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      Clandestine drug lab incidents almost triple in one year, especially a problem in Central New York

      New York State Police are dealing with a dramatic increase in what they're calling clandestine drug labs across the state and especially in Central New York.

      In 2011, State Police responded to 45 incidents at clandestine drug labs. So far, in 2012, they've had 127 calls.

      Investigators say the area where they're seeing the most problems is in Central New York, especially in Madison, Oneida, and Oswego counties. Troop D responded to 23 incidents in 2011, and 57 in 2012.

      These numbers are in far contrast to a ten year span from 1989-1998, when reported labs and/or incidents totaled less than 5.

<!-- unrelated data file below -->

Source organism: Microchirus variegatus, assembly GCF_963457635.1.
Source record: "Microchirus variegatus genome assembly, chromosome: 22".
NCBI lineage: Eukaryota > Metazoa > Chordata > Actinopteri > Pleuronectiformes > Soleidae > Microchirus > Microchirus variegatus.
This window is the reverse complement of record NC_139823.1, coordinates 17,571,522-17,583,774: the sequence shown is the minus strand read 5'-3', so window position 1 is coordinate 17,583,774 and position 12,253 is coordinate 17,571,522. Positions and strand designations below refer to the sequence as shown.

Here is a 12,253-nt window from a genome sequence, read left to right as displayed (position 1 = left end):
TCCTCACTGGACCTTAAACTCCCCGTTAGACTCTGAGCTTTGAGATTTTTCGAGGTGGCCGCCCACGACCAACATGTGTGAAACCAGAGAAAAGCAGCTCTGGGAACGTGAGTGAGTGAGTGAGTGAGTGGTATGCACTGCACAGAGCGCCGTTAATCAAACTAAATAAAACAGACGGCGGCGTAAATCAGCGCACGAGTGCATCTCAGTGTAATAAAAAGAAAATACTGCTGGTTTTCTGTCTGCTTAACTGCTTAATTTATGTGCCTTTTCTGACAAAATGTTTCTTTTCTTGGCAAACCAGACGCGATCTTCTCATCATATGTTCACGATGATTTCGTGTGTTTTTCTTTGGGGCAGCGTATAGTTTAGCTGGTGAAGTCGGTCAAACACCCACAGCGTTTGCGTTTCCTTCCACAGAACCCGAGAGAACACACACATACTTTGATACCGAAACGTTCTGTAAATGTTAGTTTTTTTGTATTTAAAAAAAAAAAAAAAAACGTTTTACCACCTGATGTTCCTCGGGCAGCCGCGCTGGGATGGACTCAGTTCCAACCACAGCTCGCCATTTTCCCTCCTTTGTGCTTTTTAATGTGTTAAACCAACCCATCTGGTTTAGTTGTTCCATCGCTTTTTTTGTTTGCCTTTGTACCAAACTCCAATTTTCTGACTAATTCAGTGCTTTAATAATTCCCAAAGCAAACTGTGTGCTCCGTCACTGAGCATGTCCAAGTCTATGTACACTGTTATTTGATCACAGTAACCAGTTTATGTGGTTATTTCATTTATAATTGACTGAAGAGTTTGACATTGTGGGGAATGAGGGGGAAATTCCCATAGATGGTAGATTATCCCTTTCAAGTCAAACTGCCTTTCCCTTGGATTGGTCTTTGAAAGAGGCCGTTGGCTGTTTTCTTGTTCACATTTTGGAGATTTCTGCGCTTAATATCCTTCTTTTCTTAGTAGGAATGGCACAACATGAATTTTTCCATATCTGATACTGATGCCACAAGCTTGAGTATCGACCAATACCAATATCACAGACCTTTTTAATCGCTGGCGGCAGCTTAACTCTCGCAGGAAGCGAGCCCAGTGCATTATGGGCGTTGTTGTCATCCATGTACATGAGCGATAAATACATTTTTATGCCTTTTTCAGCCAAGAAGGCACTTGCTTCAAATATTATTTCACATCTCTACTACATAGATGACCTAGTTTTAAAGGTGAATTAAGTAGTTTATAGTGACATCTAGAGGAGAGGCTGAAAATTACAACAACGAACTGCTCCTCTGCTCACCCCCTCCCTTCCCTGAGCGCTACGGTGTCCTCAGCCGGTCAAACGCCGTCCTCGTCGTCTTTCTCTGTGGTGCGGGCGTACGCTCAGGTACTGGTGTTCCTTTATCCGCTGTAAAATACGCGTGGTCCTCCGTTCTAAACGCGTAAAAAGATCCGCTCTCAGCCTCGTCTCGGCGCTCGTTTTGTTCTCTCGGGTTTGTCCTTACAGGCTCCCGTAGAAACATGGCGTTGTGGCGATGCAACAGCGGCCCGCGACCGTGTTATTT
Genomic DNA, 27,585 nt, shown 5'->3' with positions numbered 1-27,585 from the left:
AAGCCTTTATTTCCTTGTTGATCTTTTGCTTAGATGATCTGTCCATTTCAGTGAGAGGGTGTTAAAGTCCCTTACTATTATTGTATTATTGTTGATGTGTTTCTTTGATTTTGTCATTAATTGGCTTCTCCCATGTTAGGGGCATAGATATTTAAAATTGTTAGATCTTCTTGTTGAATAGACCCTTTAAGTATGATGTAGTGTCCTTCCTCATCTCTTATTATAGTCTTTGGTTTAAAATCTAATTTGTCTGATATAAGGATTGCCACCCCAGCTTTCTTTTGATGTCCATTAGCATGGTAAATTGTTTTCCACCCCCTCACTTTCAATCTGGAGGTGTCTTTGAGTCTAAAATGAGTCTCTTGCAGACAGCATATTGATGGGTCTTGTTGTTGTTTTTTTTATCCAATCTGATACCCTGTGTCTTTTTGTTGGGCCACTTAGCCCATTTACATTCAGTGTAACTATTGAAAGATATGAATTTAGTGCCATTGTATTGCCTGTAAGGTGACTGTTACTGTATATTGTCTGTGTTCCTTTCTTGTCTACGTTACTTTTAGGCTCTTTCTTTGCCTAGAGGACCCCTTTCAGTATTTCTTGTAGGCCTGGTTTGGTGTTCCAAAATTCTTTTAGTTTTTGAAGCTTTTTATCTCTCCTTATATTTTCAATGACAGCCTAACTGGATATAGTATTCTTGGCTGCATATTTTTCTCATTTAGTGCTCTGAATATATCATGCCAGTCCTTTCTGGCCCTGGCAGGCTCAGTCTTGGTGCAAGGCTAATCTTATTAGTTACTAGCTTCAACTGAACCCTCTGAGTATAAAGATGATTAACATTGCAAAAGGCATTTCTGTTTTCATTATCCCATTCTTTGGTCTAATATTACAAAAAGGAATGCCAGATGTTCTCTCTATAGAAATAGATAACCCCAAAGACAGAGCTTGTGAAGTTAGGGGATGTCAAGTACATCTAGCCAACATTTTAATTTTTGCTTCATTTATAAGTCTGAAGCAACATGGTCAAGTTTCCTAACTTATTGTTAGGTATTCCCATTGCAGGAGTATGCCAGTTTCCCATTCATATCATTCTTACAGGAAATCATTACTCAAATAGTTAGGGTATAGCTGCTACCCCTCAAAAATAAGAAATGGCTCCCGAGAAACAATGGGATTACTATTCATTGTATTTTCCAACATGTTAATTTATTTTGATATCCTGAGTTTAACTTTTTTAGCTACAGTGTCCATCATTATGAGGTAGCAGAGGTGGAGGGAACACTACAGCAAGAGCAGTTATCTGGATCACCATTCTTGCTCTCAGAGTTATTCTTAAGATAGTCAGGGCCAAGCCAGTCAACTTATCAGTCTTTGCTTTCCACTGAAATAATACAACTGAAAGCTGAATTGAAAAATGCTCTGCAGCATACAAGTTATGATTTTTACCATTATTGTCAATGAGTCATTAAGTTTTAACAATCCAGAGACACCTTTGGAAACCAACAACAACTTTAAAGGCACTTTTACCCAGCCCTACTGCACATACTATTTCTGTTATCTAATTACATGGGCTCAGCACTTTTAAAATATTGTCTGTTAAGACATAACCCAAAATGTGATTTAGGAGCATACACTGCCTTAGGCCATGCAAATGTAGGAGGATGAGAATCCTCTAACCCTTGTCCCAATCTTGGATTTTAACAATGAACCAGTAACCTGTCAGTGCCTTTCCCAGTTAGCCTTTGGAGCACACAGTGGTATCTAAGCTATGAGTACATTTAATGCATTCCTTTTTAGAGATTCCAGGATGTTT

State Police say people are using inexpensive household items to make methamphetamine, driving up the number of these clandestine drug labs.

      The chemicals are very volatile and pose explosive threats to State Police. Investigators say it's an expensive, and dangerous situation to deal with.

      "They can gather up all these ingredients, throw them in a car and make the meth product in a car. So they don't need a building, they don't need a shed, they can go anywhere," said State Police Lt. Mary Clark.

      State Police Sgt. Doug Wildermuth said part of the reason so many clandestine drug labs have been reported in Central New York is because local investigators know what to look for. Wildermuth said it was possible the problem was just as bad in other parts of the state.

      "We find a lot of the labs in the areas that have received a lot of the training so I think that's a really good step to go ahead and help the community."